Translational Arthritis Research – Team Bence Réthi

Our aim is to understand very early pathogenic mechanisms that lead to rheumatoid arthritis. Autoimmunity against post-translationally modified proteins precede disease onset, often by several years, in most of the patients. Our team is specialized in studying immune mechanisms in individuals with such autoimmunity, who are at high risk of developing rheumatoid arthritis. We focus specifically on the role of autoantibodies in the modulation of the immune system and bone homeostasis.

A group of 6 people in front of a building.

Translational Arthritis Research

A well-detectable autoantibody response precedes seropositive rheumatoid arthritis by several years. Still, our capacity to recognize the disease early, before the onset of joint inflammation, and intervene with further disease progression is surprisingly limited. We believe that the important reasons for this are the i) lack of predictive markers that could identify autoantibody-positive individuals with imminent risk of RA, ii) a limited understanding of key early and targetable pathogenic mechanisms and iii) the lack of animal models that mimic well enough the complex and slowly evolving nature of RA.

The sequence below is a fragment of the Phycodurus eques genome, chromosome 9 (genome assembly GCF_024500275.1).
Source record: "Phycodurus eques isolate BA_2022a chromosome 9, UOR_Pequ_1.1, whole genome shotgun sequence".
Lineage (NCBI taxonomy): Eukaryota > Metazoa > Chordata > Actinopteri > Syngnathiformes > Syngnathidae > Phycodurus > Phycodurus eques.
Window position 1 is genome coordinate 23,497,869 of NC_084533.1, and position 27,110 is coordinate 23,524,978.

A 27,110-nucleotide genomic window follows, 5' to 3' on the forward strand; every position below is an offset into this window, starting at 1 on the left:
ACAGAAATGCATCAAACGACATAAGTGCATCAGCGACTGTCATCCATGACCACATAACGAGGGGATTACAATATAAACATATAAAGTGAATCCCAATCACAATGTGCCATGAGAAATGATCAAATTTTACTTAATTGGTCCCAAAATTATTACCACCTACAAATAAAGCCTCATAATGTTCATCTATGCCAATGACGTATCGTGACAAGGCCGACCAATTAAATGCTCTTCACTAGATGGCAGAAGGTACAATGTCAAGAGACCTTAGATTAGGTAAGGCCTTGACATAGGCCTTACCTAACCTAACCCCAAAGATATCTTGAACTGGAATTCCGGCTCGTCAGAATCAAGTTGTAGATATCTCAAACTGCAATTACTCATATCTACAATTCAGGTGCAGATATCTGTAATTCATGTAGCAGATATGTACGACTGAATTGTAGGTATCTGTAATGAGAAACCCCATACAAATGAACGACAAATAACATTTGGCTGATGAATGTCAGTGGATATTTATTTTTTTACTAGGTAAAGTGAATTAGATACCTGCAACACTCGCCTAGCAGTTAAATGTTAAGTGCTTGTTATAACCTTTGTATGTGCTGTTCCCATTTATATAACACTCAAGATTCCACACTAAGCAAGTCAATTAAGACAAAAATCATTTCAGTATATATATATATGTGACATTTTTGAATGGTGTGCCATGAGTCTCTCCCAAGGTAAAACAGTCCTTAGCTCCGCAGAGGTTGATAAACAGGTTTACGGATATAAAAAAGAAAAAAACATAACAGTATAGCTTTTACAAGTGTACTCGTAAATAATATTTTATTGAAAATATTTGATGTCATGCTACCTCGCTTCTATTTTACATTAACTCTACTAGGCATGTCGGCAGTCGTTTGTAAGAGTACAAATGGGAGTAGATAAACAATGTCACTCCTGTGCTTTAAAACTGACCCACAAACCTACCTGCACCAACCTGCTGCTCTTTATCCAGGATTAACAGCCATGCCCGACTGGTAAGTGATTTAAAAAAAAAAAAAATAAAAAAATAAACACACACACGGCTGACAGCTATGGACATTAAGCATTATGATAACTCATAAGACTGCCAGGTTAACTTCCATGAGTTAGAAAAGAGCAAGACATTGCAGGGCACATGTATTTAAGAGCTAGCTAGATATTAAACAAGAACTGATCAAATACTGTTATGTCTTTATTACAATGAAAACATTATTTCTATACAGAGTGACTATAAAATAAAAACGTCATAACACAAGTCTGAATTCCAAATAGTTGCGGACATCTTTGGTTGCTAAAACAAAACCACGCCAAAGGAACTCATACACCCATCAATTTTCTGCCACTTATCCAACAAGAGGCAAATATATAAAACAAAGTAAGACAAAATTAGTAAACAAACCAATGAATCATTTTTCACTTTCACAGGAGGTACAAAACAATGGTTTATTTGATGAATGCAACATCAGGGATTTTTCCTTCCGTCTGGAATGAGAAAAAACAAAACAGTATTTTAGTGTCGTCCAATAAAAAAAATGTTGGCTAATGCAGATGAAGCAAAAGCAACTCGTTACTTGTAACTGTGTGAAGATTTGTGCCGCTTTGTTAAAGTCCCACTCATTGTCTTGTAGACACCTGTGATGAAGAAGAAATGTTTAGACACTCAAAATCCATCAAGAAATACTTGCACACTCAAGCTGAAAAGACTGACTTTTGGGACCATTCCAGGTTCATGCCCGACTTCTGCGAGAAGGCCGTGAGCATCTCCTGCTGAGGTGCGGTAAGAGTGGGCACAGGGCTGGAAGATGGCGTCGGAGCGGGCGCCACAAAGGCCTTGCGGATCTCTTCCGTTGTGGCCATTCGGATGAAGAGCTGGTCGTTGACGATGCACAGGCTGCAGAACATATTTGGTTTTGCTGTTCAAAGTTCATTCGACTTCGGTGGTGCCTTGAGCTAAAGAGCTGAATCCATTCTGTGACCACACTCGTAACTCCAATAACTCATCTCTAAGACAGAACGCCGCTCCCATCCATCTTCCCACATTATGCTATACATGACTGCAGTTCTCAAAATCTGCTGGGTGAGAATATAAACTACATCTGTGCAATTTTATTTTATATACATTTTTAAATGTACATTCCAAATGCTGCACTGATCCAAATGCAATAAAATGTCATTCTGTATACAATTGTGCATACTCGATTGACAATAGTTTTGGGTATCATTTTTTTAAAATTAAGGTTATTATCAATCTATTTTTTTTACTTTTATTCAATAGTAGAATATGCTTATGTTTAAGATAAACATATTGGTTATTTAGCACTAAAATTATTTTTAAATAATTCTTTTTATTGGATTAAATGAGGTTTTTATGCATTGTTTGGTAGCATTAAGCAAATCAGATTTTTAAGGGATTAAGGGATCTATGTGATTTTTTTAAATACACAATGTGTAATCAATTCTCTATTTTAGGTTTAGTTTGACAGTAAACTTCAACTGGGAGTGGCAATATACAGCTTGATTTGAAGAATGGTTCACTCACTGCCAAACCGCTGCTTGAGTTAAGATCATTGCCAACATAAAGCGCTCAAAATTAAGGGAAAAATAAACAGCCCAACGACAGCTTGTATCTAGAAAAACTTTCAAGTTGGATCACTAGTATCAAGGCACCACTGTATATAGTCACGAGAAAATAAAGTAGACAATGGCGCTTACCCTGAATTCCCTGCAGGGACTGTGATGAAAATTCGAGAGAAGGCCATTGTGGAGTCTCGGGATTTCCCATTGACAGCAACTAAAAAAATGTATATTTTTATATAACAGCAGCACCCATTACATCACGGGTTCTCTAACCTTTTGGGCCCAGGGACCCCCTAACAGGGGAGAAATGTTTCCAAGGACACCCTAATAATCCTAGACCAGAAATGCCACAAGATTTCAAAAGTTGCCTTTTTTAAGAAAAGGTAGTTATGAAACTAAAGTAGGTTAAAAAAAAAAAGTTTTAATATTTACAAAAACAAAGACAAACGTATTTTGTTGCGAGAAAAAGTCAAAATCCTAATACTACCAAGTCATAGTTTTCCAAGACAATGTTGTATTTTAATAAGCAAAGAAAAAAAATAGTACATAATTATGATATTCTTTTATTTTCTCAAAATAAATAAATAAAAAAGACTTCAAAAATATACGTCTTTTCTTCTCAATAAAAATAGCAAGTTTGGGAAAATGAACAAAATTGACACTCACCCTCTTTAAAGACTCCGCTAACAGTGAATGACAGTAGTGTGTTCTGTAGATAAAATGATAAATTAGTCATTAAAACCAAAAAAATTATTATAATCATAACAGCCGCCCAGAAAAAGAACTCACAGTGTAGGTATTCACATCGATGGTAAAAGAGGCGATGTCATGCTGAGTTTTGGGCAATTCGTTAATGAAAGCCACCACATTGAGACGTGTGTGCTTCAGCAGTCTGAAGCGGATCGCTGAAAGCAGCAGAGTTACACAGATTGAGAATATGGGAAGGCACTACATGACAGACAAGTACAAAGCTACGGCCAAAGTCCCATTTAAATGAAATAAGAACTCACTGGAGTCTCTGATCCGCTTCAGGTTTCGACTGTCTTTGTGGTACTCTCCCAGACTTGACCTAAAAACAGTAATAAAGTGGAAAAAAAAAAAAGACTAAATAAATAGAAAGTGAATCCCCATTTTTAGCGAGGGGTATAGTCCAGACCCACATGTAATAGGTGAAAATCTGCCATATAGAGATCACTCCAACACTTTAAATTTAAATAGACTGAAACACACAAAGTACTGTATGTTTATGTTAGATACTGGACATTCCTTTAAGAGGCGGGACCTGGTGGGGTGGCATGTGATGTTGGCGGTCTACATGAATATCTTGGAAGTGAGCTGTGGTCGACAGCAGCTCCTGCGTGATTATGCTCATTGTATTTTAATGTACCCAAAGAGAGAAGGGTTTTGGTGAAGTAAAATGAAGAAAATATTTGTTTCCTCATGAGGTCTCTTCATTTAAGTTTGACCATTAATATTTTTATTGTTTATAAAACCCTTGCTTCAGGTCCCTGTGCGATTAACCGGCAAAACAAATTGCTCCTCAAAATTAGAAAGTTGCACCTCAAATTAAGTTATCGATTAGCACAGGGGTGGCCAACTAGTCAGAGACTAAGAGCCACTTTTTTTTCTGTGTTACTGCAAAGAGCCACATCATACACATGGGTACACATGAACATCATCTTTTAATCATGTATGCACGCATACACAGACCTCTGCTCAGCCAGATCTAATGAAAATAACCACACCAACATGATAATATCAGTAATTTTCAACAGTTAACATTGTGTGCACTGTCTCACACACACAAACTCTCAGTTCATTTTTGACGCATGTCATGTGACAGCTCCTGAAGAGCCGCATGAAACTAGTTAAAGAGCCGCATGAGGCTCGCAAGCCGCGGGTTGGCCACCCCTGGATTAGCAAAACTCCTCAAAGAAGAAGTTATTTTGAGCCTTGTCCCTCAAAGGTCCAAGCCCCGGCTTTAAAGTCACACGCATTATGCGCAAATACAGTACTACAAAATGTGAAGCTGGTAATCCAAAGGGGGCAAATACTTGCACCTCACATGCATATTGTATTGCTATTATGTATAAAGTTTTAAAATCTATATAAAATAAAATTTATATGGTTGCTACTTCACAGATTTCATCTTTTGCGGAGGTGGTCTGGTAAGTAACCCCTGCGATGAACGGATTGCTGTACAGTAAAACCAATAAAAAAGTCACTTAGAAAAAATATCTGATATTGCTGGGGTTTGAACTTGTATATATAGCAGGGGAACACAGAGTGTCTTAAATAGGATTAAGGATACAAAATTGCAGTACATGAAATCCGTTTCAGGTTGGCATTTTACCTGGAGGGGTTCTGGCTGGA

Our goal is to address the abovementioned need for better understanding of the triggers that lead to RA, by using novel experimental models that mimic very early disease stages and by studying individuals at risk of RA. With our results we aim at contributing to a change in treatment paradigm, moving towards earlier diagnosis and prevention instead of the current strategy based on life-long therapies that do not cure the disease.


Photo: Lena Israelsson. From the left: Marcelo Afonso, Heidi Wähämaa, Bence Réthi, Marianne Engström, Alexandra Circiumaru and Aase Hensvold. 


Selected publications

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